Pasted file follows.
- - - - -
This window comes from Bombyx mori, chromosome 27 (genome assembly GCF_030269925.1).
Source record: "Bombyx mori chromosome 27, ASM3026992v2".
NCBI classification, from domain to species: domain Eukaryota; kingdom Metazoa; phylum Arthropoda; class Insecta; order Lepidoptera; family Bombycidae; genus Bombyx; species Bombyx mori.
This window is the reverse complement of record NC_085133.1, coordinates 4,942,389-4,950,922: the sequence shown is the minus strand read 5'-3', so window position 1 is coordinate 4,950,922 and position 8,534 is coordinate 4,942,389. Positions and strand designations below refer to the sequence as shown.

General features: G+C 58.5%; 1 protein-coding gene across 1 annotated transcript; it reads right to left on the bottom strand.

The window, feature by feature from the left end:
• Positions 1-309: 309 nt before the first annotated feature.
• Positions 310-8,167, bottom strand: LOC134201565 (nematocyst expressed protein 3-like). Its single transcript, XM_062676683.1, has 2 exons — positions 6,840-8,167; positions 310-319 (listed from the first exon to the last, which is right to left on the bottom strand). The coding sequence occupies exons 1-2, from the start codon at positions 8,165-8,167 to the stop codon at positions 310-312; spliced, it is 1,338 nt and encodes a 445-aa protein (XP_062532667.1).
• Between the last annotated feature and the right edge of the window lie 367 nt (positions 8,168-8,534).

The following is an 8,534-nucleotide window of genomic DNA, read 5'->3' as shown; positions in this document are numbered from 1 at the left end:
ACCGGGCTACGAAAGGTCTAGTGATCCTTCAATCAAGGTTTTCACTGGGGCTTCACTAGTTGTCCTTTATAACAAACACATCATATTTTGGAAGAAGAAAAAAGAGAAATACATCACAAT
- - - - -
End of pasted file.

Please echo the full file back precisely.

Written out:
This window comes from Bombyx mori, chromosome 27 (genome assembly GCF_030269925.1).
Source record: "Bombyx mori chromosome 27, ASM3026992v2".
NCBI classification, from domain to species: domain Eukaryota; kingdom Metazoa; phylum Arthropoda; class Insecta; order Lepidoptera; family Bombycidae; genus Bombyx; species Bombyx mori.
This window is the reverse complement of record NC_085133.1, coordinates 4,942,389-4,950,922: the sequence shown is the minus strand read 5'-3', so window position 1 is coordinate 4,950,922 and position 8,534 is coordinate 4,942,389. Positions and strand designations below refer to the sequence as shown.

General features: G+C 58.5%; 1 protein-coding gene across 1 annotated transcript; it reads right to left on the bottom strand.

The window, feature by feature from the left end:
• Positions 1-309: 309 nt before the first annotated feature.
• Positions 310-8,167, bottom strand: LOC134201565 (nematocyst expressed protein 3-like). Its single transcript, XM_062676683.1, has 2 exons — positions 6,840-8,167; positions 310-319 (listed from the first exon to the last, which is right to left on the bottom strand). The coding sequence occupies exons 1-2, from the start codon at positions 8,165-8,167 to the stop codon at positions 310-312; spliced, it is 1,338 nt and encodes a 445-aa protein (XP_062532667.1).
• Between the last annotated feature and the right edge of the window lie 367 nt (positions 8,168-8,534).

The following is an 8,534-nucleotide window of genomic DNA, read 5'->3' as shown; positions in this document are numbered from 1 at the left end:
ACCGGGCTACGAAAGGTCTAGTGATCCTTCAATCAAGGTTTTCACTGGGGCTTCACTAGTTGTCCTTTATAACAAACACATCATATTTTGGAAGAAGAAAAAAGAGAAATACATCACAAT